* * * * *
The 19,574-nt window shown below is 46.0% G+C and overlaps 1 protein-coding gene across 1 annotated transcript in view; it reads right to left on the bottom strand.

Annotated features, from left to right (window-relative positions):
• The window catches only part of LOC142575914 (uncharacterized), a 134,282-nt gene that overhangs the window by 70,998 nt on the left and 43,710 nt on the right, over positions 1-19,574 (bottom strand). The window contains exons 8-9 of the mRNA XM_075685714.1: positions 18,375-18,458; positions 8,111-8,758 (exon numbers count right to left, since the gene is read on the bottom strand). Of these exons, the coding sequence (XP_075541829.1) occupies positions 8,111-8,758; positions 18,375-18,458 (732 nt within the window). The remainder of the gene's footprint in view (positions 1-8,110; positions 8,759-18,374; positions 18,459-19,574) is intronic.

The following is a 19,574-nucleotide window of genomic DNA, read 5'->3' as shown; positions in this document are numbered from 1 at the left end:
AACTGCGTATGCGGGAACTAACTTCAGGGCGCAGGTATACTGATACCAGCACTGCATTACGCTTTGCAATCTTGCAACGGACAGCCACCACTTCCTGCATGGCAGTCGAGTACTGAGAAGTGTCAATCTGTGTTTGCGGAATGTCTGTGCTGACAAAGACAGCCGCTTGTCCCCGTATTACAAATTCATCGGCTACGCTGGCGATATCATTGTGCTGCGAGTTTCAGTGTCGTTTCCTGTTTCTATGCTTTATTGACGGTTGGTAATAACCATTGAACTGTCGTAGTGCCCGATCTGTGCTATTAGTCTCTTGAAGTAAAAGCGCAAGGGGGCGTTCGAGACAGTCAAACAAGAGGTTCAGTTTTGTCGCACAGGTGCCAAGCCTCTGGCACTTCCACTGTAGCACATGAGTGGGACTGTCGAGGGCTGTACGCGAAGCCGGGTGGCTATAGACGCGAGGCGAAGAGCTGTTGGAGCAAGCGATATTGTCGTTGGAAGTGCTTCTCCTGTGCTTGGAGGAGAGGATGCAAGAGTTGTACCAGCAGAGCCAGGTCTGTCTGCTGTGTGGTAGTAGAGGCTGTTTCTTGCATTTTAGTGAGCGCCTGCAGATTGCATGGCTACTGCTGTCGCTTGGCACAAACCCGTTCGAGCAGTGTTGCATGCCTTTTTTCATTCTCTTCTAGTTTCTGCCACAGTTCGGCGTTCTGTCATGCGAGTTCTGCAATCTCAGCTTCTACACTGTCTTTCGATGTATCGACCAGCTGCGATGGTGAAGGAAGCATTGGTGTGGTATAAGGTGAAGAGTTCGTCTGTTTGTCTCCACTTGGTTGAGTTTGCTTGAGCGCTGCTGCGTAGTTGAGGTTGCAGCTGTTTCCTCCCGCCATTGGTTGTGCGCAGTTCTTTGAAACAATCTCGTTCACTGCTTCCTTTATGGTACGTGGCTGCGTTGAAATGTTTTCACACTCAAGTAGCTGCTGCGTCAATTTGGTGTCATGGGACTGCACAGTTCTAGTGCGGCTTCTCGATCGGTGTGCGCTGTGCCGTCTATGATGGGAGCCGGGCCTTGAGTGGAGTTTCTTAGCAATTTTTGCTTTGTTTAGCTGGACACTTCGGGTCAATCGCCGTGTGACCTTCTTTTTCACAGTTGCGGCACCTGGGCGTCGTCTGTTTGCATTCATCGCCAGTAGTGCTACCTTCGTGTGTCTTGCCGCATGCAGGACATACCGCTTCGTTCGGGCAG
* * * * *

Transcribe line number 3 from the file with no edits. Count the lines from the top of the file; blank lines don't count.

• The window catches only part of LOC142575914 (uncharacterized), a 134,282-nt gene that overhangs the window by 70,998 nt on the left and 43,710 nt on the right, over positions 1-19,574 (bottom strand). The window contains exons 8-9 of the mRNA XM_075685714.1: positions 18,375-18,458; positions 8,111-8,758 (exon numbers count right to left, since the gene is read on the bottom strand). Of these exons, the coding sequence (XP_075541829.1) occupies positions 8,111-8,758; positions 18,375-18,458 (732 nt within the window). The remainder of the gene's footprint in view (positions 1-8,110; positions 8,759-18,374; positions 18,459-19,574) is intronic.